Best camera phone: which should you buy?

What's the top cameraphone on the market?

Gone are the days when 5MP was impressive in a smartphone. Now, the lowest on this test is the iPhone 6 Plus which features an 8 million pixel iSight camera. Apple has stuck firm offering a relatively low pixel count since the days of the 4S.

To open the camera, all you need is a quick upward swipe of the camera icon from the home screen. Once you're in, you can use either of the volume buttons to take a picture, but because it's such a large device, it can be quite easy for your fingers to accidentally obscure the lens.

Best Cameraphone

There's very minimal control over shooting, but with iOS 8 we have seen the introduction of control over brightness, and you can do a fair bit of editing once the shot has been taken. The overall interface is very clean and simple, and it takes just a short time to get to grips with it.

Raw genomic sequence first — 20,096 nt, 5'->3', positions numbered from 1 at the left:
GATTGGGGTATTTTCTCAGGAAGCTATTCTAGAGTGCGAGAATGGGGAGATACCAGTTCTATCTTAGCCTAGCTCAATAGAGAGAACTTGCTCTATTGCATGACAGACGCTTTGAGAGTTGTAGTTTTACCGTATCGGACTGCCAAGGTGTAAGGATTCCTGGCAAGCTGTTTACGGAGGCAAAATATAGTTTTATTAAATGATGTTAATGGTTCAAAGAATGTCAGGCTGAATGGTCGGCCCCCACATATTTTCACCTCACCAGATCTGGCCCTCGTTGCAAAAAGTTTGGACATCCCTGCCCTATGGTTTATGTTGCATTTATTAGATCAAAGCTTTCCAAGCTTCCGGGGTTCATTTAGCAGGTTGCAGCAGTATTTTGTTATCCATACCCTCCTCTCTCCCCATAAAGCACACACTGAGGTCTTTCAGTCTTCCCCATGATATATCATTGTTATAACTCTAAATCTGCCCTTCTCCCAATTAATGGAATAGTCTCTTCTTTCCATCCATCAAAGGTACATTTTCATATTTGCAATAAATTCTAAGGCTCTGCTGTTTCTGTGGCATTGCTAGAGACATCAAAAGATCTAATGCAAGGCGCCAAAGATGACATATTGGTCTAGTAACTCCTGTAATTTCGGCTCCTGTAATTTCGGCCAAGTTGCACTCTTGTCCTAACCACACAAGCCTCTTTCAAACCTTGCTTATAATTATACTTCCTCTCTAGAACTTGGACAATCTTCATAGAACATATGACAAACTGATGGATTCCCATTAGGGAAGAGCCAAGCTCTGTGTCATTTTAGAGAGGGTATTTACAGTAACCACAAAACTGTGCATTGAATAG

Focusing times are quick, and it's only in very low light that the iPhone struggles and you might have to refocus a couple of times. It's also somewhat hit-and-miss for close-ups, with a forced refocus necessary here and there. Inclusion of a macro function should be a priority for the next iPhone.

Best Cameraphone

Colours are acceptably warm and true directly from the camera, while performance in low light is also pretty good, with a minimal noise and smudging especially at normal or small printing and web sizes. The digital zoom is serviceable, especially at small sizes and in good light.

The front facing camera for selfies performs reasonably, but suffers in poor light. Video which is output at 1080p, is very smooth, with the optical image stabilisation doing a good job of keeping it shake free even when shooting handheld.